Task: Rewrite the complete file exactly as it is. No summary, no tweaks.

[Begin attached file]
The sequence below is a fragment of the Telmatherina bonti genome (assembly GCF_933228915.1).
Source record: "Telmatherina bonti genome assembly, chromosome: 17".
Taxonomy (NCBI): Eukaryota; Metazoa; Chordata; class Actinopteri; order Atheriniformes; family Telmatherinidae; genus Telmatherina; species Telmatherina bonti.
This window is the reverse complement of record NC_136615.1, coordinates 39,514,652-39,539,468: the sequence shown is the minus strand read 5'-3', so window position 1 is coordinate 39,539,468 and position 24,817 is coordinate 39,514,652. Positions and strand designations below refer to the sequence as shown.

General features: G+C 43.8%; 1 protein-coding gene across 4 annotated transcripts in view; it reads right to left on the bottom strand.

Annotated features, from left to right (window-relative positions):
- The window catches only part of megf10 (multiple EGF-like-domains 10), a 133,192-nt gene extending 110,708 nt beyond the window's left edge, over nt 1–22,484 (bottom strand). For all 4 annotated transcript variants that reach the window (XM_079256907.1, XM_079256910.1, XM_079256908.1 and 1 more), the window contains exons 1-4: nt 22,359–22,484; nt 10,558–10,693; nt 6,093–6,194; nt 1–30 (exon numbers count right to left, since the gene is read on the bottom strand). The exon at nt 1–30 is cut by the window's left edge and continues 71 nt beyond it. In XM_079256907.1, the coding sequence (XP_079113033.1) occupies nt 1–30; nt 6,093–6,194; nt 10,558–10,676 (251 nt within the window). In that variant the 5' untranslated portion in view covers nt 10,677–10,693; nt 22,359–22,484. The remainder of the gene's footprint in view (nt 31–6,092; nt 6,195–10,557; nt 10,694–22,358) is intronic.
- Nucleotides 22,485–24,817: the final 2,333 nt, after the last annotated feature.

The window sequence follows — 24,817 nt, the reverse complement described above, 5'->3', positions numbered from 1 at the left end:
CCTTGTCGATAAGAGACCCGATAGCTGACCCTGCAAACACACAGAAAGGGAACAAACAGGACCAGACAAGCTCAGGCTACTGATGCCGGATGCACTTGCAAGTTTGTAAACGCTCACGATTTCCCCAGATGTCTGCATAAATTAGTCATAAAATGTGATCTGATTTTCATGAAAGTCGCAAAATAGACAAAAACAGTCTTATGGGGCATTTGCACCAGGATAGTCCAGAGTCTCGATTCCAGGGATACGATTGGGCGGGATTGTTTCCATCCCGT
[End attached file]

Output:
The sequence below is a fragment of the Telmatherina bonti genome (assembly GCF_933228915.1).
Source record: "Telmatherina bonti genome assembly, chromosome: 17".
Taxonomy (NCBI): Eukaryota; Metazoa; Chordata; class Actinopteri; order Atheriniformes; family Telmatherinidae; genus Telmatherina; species Telmatherina bonti.
This window is the reverse complement of record NC_136615.1, coordinates 39,514,652-39,539,468: the sequence shown is the minus strand read 5'-3', so window position 1 is coordinate 39,539,468 and position 24,817 is coordinate 39,514,652. Positions and strand designations below refer to the sequence as shown.

General features: G+C 43.8%; 1 protein-coding gene across 4 annotated transcripts in view; it reads right to left on the bottom strand.

Annotated features, from left to right (window-relative positions):
- The window catches only part of megf10 (multiple EGF-like-domains 10), a 133,192-nt gene extending 110,708 nt beyond the window's left edge, over nt 1–22,484 (bottom strand). For all 4 annotated transcript variants that reach the window (XM_079256907.1, XM_079256910.1, XM_079256908.1 and 1 more), the window contains exons 1-4: nt 22,359–22,484; nt 10,558–10,693; nt 6,093–6,194; nt 1–30 (exon numbers count right to left, since the gene is read on the bottom strand). The exon at nt 1–30 is cut by the window's left edge and continues 71 nt beyond it. In XM_079256907.1, the coding sequence (XP_079113033.1) occupies nt 1–30; nt 6,093–6,194; nt 10,558–10,676 (251 nt within the window). In that variant the 5' untranslated portion in view covers nt 10,677–10,693; nt 22,359–22,484. The remainder of the gene's footprint in view (nt 31–6,092; nt 6,195–10,557; nt 10,694–22,358) is intronic.
- Nucleotides 22,485–24,817: the final 2,333 nt, after the last annotated feature.

The window sequence follows — 24,817 nt, the reverse complement described above, 5'->3', positions numbered from 1 at the left end:
CCTTGTCGATAAGAGACCCGATAGCTGACCCTGCAAACACACAGAAAGGGAACAAACAGGACCAGACAAGCTCAGGCTACTGATGCCGGATGCACTTGCAAGTTTGTAAACGCTCACGATTTCCCCAGATGTCTGCATAAATTAGTCATAAAATGTGATCTGATTTTCATGAAAGTCGCAAAATAGACAAAAACAGTCTTATGGGGCATTTGCACCAGGATAGTCCAGAGTCTCGATTCCAGGGATACGATTGGGCGGGATTGTTTCCATCCCGT